It’s how the USA election is being fought. It’s the playbook of most religions. It is why the sabres rattle in Foreign Policy as one country tries to dictate to another their ‘code of conduct’.

airbnb is doing the same thing. Their demand… You commit to treat everyone—regardless of race, religion, national origin, ethnicity, disability, sex, gender identity, sexual orientation or age—with respect, and without judgment or bias.

If you don’t fall in line….Or you can’t book or host with Airbnb.


Coke doesn’t deny me their product until I have proved I have exercised.

Apple doesn’t deny me their iPod if I choose to download hate or bad country and western music.

Dyson doesn’t deny me their vacuum cleaner until I agree to clean everywhere, even under the heavy sofa.

(These are weird analogies. They have nothing to do with an agreement between customer and service provider. If the author wanted to be intellectually honest, he could potentially have compared, say, a Burger King franchise agreement or a Lift contract”

airbnb brand just coughed up a nasty hairball
Where does Airbnb, an organization that has only 8 years history on this planet, have the audacity to tell me what my judgement and bias should be? (Well, it occurs to me they’re letting you have all the bias and prejudice you want. Just not on their platform.)

airbnb is a well oiled on line toll booth
One could argue that airbnb is different. That their business is different than Coke or Dyson – as it involves human-to-human transactions. My counter is really – what that they are brokering my or your home. They are a well oiled, on line toll booth and they are very lucky to have both of us to collect their tariffs.

I hate to disappoint the Leaders of airbnb but we all have our own judgement and bias. Our own community code. We are born with our ‘spider sense’, our ‘fight or flight syndrome’ and intuition. Our Parents and our upbringing shape them. It’s how we learn to make decisions, some on the fly and some thoughtful. (This is interesting. This reads to me like a kind of lead-in to justifying those judgments and biases.)

And yes, sadly, there are a lot of people on this planet with ugly prejudices and racism.

Who we are and how we view the world are ingrained in us by our parents and our surroundings. We also have baked into our human DNA ‘spider sense’, our ‘fight or flight’ syndrome, and our intuition. It’s how we make decisions.

I wish a magic wand could be waved over this planet and people would treat other people equally and well. It doesn’t work that way.

Consumer behavour has shifted from trusting brands to trusting strangers
airbnb is an extraordinary engine that is helping to power a new economy based on sharing. In the sharing economy, consumer behaviour has shifted from trusting brands to trusting strangers. We now hook up with strangers on Tinder, get driven around in strangers cars, stream content and sell stuff to strangers and yes sleep in their beds.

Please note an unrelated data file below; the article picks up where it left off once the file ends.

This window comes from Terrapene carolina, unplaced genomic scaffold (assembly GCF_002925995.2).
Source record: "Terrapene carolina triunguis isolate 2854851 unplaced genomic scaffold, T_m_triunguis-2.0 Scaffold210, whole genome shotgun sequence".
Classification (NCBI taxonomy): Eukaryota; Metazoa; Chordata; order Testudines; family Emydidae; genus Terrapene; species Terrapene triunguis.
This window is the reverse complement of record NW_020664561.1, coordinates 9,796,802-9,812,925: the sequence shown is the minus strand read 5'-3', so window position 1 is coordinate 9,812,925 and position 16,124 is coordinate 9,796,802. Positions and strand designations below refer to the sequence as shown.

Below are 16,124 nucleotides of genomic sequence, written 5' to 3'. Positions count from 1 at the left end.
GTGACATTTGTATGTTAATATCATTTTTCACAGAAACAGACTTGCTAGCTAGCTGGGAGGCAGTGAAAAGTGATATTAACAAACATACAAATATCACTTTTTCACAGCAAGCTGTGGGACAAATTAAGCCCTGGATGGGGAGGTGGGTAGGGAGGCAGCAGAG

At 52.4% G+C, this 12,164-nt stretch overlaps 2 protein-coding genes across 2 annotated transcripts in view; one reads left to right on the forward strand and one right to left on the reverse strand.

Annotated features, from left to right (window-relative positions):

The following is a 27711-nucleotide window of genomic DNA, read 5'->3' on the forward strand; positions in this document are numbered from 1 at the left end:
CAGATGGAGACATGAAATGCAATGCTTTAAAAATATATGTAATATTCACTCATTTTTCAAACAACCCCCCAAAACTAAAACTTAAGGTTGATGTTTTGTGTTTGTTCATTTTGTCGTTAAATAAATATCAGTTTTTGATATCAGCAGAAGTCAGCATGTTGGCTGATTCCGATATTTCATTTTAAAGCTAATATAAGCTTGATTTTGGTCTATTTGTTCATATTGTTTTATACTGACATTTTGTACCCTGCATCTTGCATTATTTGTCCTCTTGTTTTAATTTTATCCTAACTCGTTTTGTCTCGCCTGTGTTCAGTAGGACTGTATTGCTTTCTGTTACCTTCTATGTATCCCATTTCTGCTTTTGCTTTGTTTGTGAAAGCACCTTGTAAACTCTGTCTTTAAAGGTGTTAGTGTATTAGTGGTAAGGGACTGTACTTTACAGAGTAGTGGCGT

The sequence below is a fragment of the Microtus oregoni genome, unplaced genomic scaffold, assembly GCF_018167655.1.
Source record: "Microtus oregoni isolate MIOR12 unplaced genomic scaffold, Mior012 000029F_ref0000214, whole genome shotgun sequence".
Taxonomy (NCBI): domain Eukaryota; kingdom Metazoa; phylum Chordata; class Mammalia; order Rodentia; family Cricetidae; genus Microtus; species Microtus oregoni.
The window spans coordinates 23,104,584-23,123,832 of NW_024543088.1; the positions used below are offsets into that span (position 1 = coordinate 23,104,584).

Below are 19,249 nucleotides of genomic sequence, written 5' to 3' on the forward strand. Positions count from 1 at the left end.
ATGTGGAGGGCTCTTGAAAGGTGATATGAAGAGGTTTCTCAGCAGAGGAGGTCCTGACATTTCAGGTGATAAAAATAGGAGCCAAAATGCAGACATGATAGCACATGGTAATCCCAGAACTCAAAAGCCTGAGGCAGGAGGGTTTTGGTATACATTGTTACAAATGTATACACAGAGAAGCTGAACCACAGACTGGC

In the sharing economy we mitigate risk through our own judgements and biases
However most consumers mitigate the risks that go with an economy of sharing with strangers through their own judgements and bias. (Boom. Justifies judgments and biases as being legitimate. I called this earlier, didn’t I?)

Signing airbnb’s Community Code will not impact my choice in what strangers I choose to ‘host’ in my home, and what strangers home and neighbourhood I choose to sleep in. If you are a single mother with children, hoping to make a few bucks with your guest bedroom – then you should be allowed to discriminate and only host woman, or elderly people, or whomever brings you peace of mind. (Complete gaslighting here)

Call me prejudice if you want. However my judgement, biases and freedom to choose are things I am unwilling to surrender. (I don’t have a data point to know if the author is “prejudice” or not, but someone who’s so invested in reserving the right to discriminate against people is probably exactly the kind of host AirBnB needs to purge)

The interesting part about these kinds of articles are always the comments. This one particularly resonated with me.


The author’s entire sense of grievance at the idea of non-discrimination and his insistence on viewing his own biases as somehow being right and legitimate is disturbing. He makes a great point in that no amount of changes to terms of service will change people’s ingrained views. But if these efforts on the part of AirBnB do just enough to make people like this self-select out of using the service, it will go a long way to making me more likely to becoming a customer of AirBnB’s.